Sunday, April 21, 2024

Cuts to Capital Budgets a Double-Edged Sword For Council

Last week I shared some of my thoughts on Council’s first day of budget deliberations for 2021, which focused on the operating budgets. This week we will take a look at day two of those deliberations which reviewed the 2021 draft capital budgets where Council did find some areas to cut, as they attempt to reduce the 8.7 percent in additional funding required by the draft budgets presented to council last month.

After Council declined to propose any cuts to service levels in the operating budgets on day one of their deliberations, it was clear that Council was counting on the capital budgets to find cost savings that could reduce the required rate increase in 2021.

Capital budgets are an easy target for those wanting to find areas to cut in order to bring a municipal budget in line, however as I mentioned last week, this approach can be a double-edged sword for municipal councils.

The capital budgets are where the true needs of the municipality are funded. From roads and bridges to municipal facilities, to those expensive snow plows and fire vehicles. Anyone who has ever delved into the long range capital funding documents is well aware of Meaford’s infrastructure funding deficit. Like most every other municipality in the province, Meaford has many tens of millions of dollars in infrastructure needs, and many of the projects identified in capital budgets are already many years behind when they should have been addressed, and cutting projects in order to reel in this coming year’s required rate increase doesn’t make those needs go away, it simply pushes addressing those needs into the future.

For example, on day two of their budget deliberations, Council agreed to scrap a planned parking lot resurfacing project at the arena. That move does save $201,000 on the 2021 budget, and it does reduce the required rate increase for next year slightly, however that parking lot is in horrible shape, and while we can cross our fingers that Council will include the project in the 2022 budget, in the interim that parking lot will continue to crumble, and next year Council might balk at the request again.

Council found some other areas to cut on day two of their deliberations. They agreed to reduce the proposed $100,000 for the Fire Apparatus Reserve fund to just $40,000, which does save $60,000, however it does mean that there is less set aside for Meaford’s eventual need for new fire vehicles, particularly a new aerial truck that will be needed in a few years at an estimated cost of some $1.2 million.

So while it is perfectly within any council’s right to carve away at the capital budget in order to have a more palatable rate increase next year, they do so at their own peril.

A number of times during this budget season, staff has advised that, in order to find the savings they are looking for, Council should be looking at cutting or reducing service levels. Staff offers this advice to Council knowing full well that any reduction in service levels is almost certainly going to mean a reduction in staff.

Making cuts to services requires asking some uncomfortable questions about what services ratepayers expect, and what they could potentially do without. Thus far in the budget process, only Councillor Steve Bartley has seemed willing to raise some of those important and uncomfortable questions but the remainder of Council has been clearly unwilling to engage in such conversations.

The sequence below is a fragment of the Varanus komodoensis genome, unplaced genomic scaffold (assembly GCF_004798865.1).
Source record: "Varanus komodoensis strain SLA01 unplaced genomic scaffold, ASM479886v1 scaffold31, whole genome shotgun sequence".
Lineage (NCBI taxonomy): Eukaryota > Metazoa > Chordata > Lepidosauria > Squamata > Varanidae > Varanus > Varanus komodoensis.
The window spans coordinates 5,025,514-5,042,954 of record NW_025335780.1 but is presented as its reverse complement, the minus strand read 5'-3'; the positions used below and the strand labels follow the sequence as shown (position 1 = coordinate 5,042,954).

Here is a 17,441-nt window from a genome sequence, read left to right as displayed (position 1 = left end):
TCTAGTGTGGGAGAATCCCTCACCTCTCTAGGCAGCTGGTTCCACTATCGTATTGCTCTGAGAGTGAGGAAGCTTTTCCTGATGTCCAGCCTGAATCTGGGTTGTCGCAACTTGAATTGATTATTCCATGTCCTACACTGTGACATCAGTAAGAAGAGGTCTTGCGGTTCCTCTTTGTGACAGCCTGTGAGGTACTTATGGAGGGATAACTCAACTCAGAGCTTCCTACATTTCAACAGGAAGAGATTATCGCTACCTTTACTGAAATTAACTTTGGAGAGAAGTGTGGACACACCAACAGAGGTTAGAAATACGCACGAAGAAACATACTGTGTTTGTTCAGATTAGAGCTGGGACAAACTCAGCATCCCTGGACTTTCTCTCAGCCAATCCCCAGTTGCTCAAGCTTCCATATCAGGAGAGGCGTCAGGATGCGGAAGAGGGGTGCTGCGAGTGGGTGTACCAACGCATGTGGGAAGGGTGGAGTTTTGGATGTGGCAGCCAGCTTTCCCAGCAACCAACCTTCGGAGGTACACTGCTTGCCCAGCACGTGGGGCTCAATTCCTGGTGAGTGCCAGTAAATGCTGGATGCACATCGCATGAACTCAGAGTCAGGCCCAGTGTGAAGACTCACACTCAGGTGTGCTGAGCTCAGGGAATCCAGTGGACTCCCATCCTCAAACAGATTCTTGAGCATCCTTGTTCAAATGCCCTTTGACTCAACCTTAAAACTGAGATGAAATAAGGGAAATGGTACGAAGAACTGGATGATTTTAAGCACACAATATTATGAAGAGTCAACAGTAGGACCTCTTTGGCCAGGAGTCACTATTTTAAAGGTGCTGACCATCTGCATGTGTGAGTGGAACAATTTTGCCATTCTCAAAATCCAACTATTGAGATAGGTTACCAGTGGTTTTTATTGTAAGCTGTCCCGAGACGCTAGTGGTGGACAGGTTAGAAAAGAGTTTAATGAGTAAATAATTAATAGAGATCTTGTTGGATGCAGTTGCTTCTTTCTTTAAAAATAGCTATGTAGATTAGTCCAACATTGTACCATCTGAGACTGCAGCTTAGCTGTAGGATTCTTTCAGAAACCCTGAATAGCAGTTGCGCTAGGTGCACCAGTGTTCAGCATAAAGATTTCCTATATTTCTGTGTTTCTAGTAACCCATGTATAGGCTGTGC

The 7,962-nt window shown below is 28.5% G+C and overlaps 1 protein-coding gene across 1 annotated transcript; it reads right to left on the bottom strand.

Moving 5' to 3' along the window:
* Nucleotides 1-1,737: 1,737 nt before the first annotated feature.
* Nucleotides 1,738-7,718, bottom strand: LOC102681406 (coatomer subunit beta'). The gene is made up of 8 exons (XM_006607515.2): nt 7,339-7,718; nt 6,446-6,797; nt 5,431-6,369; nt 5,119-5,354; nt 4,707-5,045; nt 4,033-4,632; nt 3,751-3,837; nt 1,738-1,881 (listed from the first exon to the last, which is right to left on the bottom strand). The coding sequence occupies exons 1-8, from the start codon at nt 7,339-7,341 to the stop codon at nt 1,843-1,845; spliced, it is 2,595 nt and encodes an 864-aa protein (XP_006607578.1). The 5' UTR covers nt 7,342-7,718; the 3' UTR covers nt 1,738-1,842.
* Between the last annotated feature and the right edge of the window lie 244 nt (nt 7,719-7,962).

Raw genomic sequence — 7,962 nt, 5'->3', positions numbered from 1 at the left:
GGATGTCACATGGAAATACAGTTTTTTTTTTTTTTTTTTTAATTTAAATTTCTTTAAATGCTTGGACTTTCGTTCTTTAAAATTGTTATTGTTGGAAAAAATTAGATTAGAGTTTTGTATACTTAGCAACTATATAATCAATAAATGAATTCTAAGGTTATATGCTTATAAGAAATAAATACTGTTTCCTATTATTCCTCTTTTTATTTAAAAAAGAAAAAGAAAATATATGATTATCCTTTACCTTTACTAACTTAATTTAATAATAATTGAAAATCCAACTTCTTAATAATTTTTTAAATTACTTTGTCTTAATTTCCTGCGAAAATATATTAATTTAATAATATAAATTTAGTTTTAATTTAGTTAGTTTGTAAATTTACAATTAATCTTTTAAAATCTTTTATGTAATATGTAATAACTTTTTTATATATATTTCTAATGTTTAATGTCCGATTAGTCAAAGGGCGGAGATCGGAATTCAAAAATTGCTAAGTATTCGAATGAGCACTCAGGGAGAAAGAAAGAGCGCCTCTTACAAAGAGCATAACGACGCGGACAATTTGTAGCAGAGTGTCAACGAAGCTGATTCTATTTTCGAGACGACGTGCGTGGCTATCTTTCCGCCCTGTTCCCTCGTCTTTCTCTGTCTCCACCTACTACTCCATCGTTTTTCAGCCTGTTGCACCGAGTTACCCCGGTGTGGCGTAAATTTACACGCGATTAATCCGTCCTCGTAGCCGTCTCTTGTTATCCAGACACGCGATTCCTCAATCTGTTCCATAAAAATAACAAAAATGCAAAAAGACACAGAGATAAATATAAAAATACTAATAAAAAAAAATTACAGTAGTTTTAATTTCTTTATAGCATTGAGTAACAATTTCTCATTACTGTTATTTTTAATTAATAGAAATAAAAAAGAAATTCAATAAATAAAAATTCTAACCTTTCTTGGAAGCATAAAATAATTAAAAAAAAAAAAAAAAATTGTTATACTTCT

Bartley for example asked his fellow council members if they should have a discussion about whether the municipality should be operating a public swimming pool. Meaford’s Blue Dolphin pool is more than a half century old, and is in dire need of a significant investment in order to replace the pool and to bring the facility up to modern day standards. No other council members were willing to engage in that conversation.

On another occasion, Bartley asked if this municipality should be in the business of operating a museum, another money-losing, aged facility that is in need of capital investment next year and beyond. Again, no other members of council were willing to entertain the conversation.

Meaford’s Treasurer has noted in the past that there are more than a dozen ice surfaces within a half hour’s drive of Meaford, and he has asked if Meaford should be in the arena business, particularly given a required investment of nearly $5 million in the not so distant future in order to breath new life into the old arena.

I’m not suggesting that Meaford should close its museum, or the public pool, or the arena, but I do suggest that the conversations need to happen, and we need to get real about our true needs versus our wants, and we need to ask ourselves if we are living beyond our means as staff have suggested to Council on numerous occasions.

Uncomfortable questions, but I think a brave council would at least engage in the conversations, and ask even more uncomfortable questions.

With the cuts they have proposed thus far, Council has managed to reduce the required rate increase in 2021 from 8.7 percent to 5.14 percent, but they are not done yet. Several members of Council have indicated that they want to see that required increase reduced further. At their November 30 meeting Council will engage in more discussion, and they will no doubt make more changes to the draft budget.

Nothing Council has decided thus far is etched in stone, and all current decisions are subject to change before a revised budget is put before the public at the December 14 statutory meeting, with Council expected to give final approval to the 2021 budgets at their January 11 meeting.

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